Weekday: From 6 a.m. Monday to 5:59 p.m. Friday. (NHTSA3)

Weekend: From 6 p.m. Friday to 5:59 a.m. Monday. (NHTSA3)

WEFA: Wharton Econometric Forecasting Association (FAA3)

Weigh Facility: An area having facilities for weighing of trucks by State highway authority. (DOI3)

Weight Ton: There are three types of weight tons; 1) The short ton, weighing 2,000 pounds; 2) The long ton, weighing 2,240 pounds; and 3) The metric ton, weighing 2,204.68 pounds. The last is frequently quoted for cargo being exported from Europe. (TNDOT1)

Weight-Distance Tax: A tax basing the fee per mile on the registered gross weight of the vehicle. Total tax liability is calculated by multiplying this rate times miles traveled. (ATA2)

Weight/Measurement Ton: In many cases, a rate is shown per weight/measurement ton, carrier's option. This means that the rate will be assessed on either a weight ton or measurement ton basis, whichever will yield the carrier the greater revenue. For example, the rate may be quoted on the basis of 2,240 pounds or 40 cubic feet or 1 metric ton or 1 cubic meter. (TNDOT1)

Weir: (See also Low Water Dam) A dam in a waterway over which water flows and that serves to raise the water level or to direct or regulate flow. (DOE5)

Well Area: An area identified as a danger to maritime navigation containing one or more wells. (DOI3)

Well Out In River: Channel report term meaning nearer to the middle of the river than to the bank. (TNDOT1)

Wellhead Unit Value: The wellhead sales price, including charges for natural gas plant liquids subsequently removed from the gas; gathering and compression charges; and state production, severance, and/or similar charges. (DOE5)

WEM: Workshops In Emergency Management (RSPA1)

Western Rivers: Generally, the Mississippi River system but technically the Mississippi River system above the Huey P. Long Bridge, the Red River to the north, the Port Allen-Morgan City Waterway, and that part of the Atchafalaya River above its junction with the Port Allen-Morgan City Waterway. (TNDOT1)

Wharf: See also Dock, Marina, Pier.

Wharf: A general term for any structure at which vessels berth or tie-up. The term is also used specifically for a berthing structure of open piling construction, aligned parallel with the shoreline, and referred to as a marginal wharf. (MARAD1)

Wharf: A landing place where vessels may tie up for loading and unloading of cargo. (TNDOT1)

Wharf Demurrage: Charge assessed against cargo remaining in or on terminal facilities after the expiration of free time, unless arrangements have been made for storage. (MARAD1)

Wharfage: (See also Berth, Dockage) Charge assessed by a pier or dock owner against freight handled over the pier or dock or against a steamship company using the pier or dock. (MARAD2)

Wheelbase: The distance from the center line of the front axle to the center line of the rear axle. (GSA2)

Wheelchair: A mobility aid belonging to any class of three or four wheeled devices, usable indoors, designed for and used by individuals with mobility impairments, whether operated manually or powered. A "common wheelchair" is such a device which does not exceed 30 inches in width and 48 inches in length measured two inches above the ground, and does not weigh more than 600 pounds when occupied. (49CFR37)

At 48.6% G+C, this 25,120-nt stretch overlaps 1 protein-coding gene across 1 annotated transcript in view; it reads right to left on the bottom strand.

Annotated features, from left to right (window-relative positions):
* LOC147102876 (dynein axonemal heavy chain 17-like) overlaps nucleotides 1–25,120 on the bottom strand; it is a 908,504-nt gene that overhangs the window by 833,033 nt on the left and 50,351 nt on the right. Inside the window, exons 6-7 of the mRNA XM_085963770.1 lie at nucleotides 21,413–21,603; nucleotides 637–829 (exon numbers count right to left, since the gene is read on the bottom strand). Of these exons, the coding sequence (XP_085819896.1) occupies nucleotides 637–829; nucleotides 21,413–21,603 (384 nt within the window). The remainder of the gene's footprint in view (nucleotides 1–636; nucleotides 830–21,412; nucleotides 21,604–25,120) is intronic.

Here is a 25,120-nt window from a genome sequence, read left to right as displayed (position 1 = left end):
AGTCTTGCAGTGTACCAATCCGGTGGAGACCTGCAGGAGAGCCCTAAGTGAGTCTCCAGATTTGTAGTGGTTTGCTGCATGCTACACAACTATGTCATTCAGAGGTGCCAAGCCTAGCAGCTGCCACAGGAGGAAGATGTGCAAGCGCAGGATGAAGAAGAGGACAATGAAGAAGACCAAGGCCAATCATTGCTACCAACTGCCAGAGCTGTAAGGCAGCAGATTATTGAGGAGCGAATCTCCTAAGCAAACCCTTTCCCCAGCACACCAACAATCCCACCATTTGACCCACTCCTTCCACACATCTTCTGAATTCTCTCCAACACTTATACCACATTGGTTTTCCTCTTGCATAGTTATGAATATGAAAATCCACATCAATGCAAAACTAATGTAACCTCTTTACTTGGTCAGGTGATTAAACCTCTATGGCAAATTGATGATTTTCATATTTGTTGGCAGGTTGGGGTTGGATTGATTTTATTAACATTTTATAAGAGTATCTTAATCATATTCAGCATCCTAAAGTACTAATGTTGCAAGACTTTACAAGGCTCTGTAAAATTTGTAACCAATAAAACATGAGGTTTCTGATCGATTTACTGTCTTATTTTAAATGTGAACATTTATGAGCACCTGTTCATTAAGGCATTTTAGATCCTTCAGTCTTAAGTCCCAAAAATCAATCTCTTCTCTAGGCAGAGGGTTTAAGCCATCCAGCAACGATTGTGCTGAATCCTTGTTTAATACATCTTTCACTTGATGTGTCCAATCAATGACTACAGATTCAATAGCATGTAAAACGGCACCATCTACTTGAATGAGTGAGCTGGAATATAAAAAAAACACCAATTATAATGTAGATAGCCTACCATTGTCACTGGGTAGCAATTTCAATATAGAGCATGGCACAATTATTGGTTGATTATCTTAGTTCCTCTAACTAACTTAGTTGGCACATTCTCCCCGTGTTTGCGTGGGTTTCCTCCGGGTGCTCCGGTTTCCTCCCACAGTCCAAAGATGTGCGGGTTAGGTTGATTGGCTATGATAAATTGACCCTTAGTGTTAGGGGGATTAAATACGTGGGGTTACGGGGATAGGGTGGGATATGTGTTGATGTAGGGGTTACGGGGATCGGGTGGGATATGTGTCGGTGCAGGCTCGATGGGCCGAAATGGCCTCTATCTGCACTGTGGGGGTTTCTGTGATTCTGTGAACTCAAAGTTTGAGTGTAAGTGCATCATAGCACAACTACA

Wheelchair Accessible Vehicle: A vehicle that a wheelchair-bound person may enter either 1) via an on-board retractable lift or ramp; 2) directly from a station platform reached by an elevator or a ramp that is either level with the vehicle floor or can be raised to floor level. (APTA1)

When Halfway Over: Channel report term used in crossings meaning when halfway across the river, put head of tow on the next mark listed in the channel report. (TNDOT1)

When Well Over: Channel report term used in describing courses steered in crossings when more than halfway across or halfway over the reach. (TNDOT1)

Wicket: A rectangular heavily constructed slab of wood and steel hinged in a counterbalanced way so as to be lying flat on the riverbed when down, and held upright by the pressure of the water when raised. Wickets are placed in a parallel line across the river. When all are in raised position, they form a wall or dam, thus backing up the water and raising it to the pool level. (TNDOT1)

Wide Out: A channel report term meaning not quite as far as the middle but well out in the channel. (TNDOT1)

Wide Reef: An illusion caused by the wind blowing upstream against the current. There is generally a deep trench under the ripples caused by the wind. (TNDOT1)

Wide Spread: Trailer axles which are more than 8 feet apart. (ATA1)

WIM: Weigh-In-Motion (BTS8) (FHWA7)

Winch Rig: Straight truck or tractor with a hoist. (ATA1)

Wind Indicator: A visual device used to provide wind information. (DOI4)

Windbreak: A shelter, either natural (e.g., a line of trees or a thick hedge) or artificial (a screen), which breaks or interrupts the force of the wind. (DOI4)

Windshield: The combination of individual units of glazing material of the locomotive, passenger car, or caboose that are positioned in an end facing glazing location. (49CFR223)

Wingboard: A 12-by 36-inch daymark formerly used with type 46 wooden structures. Wingboards are now being replaced by passing daymark. (TNDOT1)